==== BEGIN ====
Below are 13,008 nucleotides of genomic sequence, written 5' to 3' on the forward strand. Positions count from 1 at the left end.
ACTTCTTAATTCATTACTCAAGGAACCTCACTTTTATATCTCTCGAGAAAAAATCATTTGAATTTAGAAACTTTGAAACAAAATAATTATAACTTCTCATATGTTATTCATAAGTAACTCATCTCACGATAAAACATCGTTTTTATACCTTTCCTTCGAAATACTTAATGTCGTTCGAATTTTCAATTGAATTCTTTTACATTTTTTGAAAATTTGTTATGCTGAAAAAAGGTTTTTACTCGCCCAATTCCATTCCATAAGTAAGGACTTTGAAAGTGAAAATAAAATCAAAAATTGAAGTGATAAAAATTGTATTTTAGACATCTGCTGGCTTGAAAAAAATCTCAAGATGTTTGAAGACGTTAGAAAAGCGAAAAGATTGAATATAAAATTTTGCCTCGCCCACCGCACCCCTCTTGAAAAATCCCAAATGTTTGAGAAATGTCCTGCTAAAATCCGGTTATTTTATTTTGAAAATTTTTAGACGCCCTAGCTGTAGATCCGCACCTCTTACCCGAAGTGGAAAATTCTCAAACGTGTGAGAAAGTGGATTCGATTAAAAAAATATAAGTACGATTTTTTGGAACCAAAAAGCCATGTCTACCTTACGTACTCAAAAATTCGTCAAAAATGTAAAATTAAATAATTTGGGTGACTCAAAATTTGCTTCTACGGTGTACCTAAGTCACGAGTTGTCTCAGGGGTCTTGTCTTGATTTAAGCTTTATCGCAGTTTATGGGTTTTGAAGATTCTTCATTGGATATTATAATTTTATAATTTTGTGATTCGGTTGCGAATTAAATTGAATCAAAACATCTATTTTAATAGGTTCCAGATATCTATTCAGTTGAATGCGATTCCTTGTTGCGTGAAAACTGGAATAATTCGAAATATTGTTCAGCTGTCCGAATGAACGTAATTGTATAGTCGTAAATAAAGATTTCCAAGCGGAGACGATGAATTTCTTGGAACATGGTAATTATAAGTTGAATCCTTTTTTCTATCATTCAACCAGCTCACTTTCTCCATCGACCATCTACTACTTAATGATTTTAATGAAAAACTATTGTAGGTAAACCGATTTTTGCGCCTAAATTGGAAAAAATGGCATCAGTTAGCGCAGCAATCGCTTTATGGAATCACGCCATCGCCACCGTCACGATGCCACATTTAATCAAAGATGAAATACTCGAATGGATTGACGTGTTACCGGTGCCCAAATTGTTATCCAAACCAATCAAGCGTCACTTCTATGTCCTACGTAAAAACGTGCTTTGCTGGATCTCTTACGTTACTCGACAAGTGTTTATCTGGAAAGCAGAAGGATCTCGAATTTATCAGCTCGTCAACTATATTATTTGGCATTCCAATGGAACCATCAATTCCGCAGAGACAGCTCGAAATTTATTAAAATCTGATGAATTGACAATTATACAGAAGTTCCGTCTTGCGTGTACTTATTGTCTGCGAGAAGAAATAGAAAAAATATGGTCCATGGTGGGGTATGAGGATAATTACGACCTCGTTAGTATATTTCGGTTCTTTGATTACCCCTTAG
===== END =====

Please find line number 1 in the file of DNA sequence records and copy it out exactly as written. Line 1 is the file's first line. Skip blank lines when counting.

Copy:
Below are 13,008 nucleotides of genomic sequence, written 5' to 3' on the forward strand. Positions count from 1 at the left end.